Scott Jacobsen speaks to Conatus News editor Angelos Sofocleous about free speech and political correctness in academia and society.
Scott Douglas Jacobsen: Angelos, you got in trouble, recently. It was over a phrase tweeted from an article, an article included in the controversy as well. You, due to the created circumstances, resigned as the president-elect of Humanist Students and were fired as the assistant editor of Durham University Philosophy Society’s journal, Critique, and as co-editor-in-chief of The Bubble, a university magazine. Let’s start: what was the tweeted statement?
Angelos Sofocleous: As part of some gender-critical articles and comments that I had made in the previous months, I retweeted a tweet which read “RT if women don’t have penises”. The original tweet also had a screenshot from an article by The Spectator titled ‘Is it a crime to say ‘women don’t have penises?’ Apparently, as I have experienced, it is a crime. Christopher Ward, who was Chair of LGBT Humanists in the past, tweeted about my retweet, pointing the fact that I, as president-elect of Humanist Students, was tweeting, in his words, ‘transphobic shit’. He had also pointed out that he had faced a lot of ‘transphobic’ behaviour when he was involved in Humanists UK. He did not give any evidence for his claims, nor he engaged into a conversation when I asked him to and failed to provide counter-arguments in the arguments that I had made supporting my position following his tweet. Calling me a ‘bigot’ and as ‘suffering from cognitive dissonance’ was certainly not a way to have a fruitful discussion. I had calmly tried to engage him in a conversation by linking him to a recent article that I had written, in which I explain my position on sex, gender, and the transgender movement. He ignored it, basically revealing that his real intentions were to make a fuss about his view of Humanists UK.
Following that, I was blamed, by Humanists UK officials for ‘disreputing’ the organisation. They didn’t hold any discussion about it and did not show any willingness to engage in a civilised debate about the political statements that I had made. Given their insensible reaction and also the fact that they demanded, in the future, that if similar controversies arise, I have to ask what the official stance of Humanists UK is before I voice my opinion, I felt compelled to resign from my position. This was not a point to which I wanted to reach. However, I couldn’t cooperate anymore with people who, despite their claims that they belong in an open-minded organisation which is driven by science and rational thinking, their actions have proven that, in certain cases, Humanists UK cannot avoid dogmatism.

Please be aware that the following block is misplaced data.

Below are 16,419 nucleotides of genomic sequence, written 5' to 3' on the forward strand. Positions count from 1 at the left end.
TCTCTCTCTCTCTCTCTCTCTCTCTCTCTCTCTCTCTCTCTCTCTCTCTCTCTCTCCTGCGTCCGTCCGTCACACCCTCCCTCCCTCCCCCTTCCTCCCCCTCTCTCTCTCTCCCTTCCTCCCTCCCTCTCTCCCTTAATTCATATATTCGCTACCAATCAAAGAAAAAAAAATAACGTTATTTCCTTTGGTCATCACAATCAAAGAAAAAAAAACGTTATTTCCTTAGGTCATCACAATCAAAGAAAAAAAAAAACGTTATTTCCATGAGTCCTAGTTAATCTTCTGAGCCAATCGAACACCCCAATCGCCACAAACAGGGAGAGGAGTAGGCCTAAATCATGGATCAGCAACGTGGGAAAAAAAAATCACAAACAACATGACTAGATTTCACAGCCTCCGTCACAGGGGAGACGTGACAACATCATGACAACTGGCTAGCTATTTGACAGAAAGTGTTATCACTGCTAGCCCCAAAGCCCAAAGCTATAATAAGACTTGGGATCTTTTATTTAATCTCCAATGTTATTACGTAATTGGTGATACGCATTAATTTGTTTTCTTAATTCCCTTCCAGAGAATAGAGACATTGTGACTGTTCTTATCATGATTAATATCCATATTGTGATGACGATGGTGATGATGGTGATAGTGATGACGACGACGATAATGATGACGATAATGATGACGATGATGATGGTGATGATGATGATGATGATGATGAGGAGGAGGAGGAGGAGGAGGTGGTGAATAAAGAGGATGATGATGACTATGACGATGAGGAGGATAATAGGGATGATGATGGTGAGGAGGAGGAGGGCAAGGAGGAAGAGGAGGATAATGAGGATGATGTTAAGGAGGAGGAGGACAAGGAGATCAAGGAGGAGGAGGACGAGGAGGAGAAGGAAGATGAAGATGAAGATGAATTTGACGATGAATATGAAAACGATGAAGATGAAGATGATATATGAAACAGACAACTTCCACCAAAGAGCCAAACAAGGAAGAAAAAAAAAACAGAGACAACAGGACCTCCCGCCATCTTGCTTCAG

That week, I had also been appointed Assistant Editor of Durham University Philosophy Society’s journal, Critique. A few days after I was appointed, I received an email from Ryan Lo, the President of Durham University Philosophy Society, telling me that I was fired from my position as my comments ‘belittled trans experiences’.
A few days later, I got an email from my co-editor-in-chief at The Bubble, a student magazine at Durham University, in which I was informed that I was removed from the position of co-editor-in-chief due to the recent controversies.
In October, Durham Students’ Union had ruled that my firing from Critique and The Bubble was unfair and undemocratic, as they did not follow the procedures outlined by Durham Students’ Union, did not give me an opportunity to explain my views, did not gather a vote of no confidence from their members, and did not give me an opportunity to appeal the decision.
The reactions from the three organisations unveiled a big problem with freedom of speech in academia. As shown in a petition started by Conatus News a few days after my firings, dozens of academics expressed their concerns about where academia is heading; academics who had experienced fierce criticism for their views. Political correctness has, indeed, gone too far in universities, especially when it is combined with identity politics.
Jacobsen: What was the intended message of the tweet? What was the interpreted message from the tweet?
Sofocleous: In that tweet, and in my previous statements and articles, I expressed some concerns for the transgender movement, offering, at the same time, some suggestions for improvement. I agree with one basic principle of the transgender movement: that gender stereotypes need to break. But my critique is on their actions; particularly on the fact that the transgender movement makes gender stereotypes more concrete instead of getting rid of them. And that critique was not well-received, evidently.
Therefore, I made the retweet as part of the critical statements in which I pointed out that we need to distinguish between sex and gender. Based on this distinction, I claimed that one could not claim to be a woman solely based on how they feel, or behave, or act, or dress, or ‘identify’.
This is the crucial point in the discussion and in my criticisms. We need to define what it means to identify as a woman or a man. I have not received a satisfactory answer to that question yet. All answers that I receive are either a) Circular, i.e. ‘a woman is anyone who sincerely identifies as a woman’, or b) Promoting gender stereotypes, i.e. ‘A man is whoever performs/feels/behaves like a man’. This is what I wanted to address with the retweet and my gender-critical statements. Remember, we do not speak about individuals who have undergone surgery and claim to have become women and, thereby, female. Some claim to feel like a woman or claim to be a woman because they behave like a woman or have some behavioural aspects that are normally associated with being a woman. Thus, they enforce the stereotypes. Intersex and transsexual individuals, however, are often left out of the discussion.